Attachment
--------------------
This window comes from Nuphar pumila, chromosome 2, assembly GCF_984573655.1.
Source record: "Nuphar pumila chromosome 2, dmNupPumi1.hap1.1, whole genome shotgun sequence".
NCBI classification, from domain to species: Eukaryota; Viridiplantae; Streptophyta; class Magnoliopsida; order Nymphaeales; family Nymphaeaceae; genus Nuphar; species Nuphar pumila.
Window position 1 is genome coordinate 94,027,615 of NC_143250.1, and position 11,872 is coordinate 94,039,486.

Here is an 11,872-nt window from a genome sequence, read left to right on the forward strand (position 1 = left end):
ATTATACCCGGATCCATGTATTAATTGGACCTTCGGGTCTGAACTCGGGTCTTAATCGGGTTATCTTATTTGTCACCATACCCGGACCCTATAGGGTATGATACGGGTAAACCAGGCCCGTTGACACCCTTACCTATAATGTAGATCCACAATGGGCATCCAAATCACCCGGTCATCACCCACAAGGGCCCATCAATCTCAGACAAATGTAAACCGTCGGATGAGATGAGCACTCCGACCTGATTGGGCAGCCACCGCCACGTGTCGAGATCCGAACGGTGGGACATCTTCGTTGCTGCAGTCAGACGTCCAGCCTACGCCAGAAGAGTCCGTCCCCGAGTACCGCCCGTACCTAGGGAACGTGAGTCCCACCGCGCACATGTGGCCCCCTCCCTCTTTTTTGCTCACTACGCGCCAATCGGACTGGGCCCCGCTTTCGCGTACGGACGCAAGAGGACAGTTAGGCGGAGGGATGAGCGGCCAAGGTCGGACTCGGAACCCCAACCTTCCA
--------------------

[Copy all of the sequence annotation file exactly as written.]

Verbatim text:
This window comes from Nuphar pumila, chromosome 2, assembly GCF_984573655.1.
Source record: "Nuphar pumila chromosome 2, dmNupPumi1.hap1.1, whole genome shotgun sequence".
NCBI classification, from domain to species: Eukaryota; Viridiplantae; Streptophyta; class Magnoliopsida; order Nymphaeales; family Nymphaeaceae; genus Nuphar; species Nuphar pumila.
Window position 1 is genome coordinate 94,027,615 of NC_143250.1, and position 11,872 is coordinate 94,039,486.

Here is an 11,872-nt window from a genome sequence, read left to right on the forward strand (position 1 = left end):
ATTATACCCGGATCCATGTATTAATTGGACCTTCGGGTCTGAACTCGGGTCTTAATCGGGTTATCTTATTTGTCACCATACCCGGACCCTATAGGGTATGATACGGGTAAACCAGGCCCGTTGACACCCTTACCTATAATGTAGATCCACAATGGGCATCCAAATCACCCGGTCATCACCCACAAGGGCCCATCAATCTCAGACAAATGTAAACCGTCGGATGAGATGAGCACTCCGACCTGATTGGGCAGCCACCGCCACGTGTCGAGATCCGAACGGTGGGACATCTTCGTTGCTGCAGTCAGACGTCCAGCCTACGCCAGAAGAGTCCGTCCCCGAGTACCGCCCGTACCTAGGGAACGTGAGTCCCACCGCGCACATGTGGCCCCCTCCCTCTTTTTTGCTCACTACGCGCCAATCGGACTGGGCCCCGCTTTCGCGTACGGACGCAAGAGGACAGTTAGGCGGAGGGATGAGCGGCCAAGGTCGGACTCGGAACCCCAACCTTCCA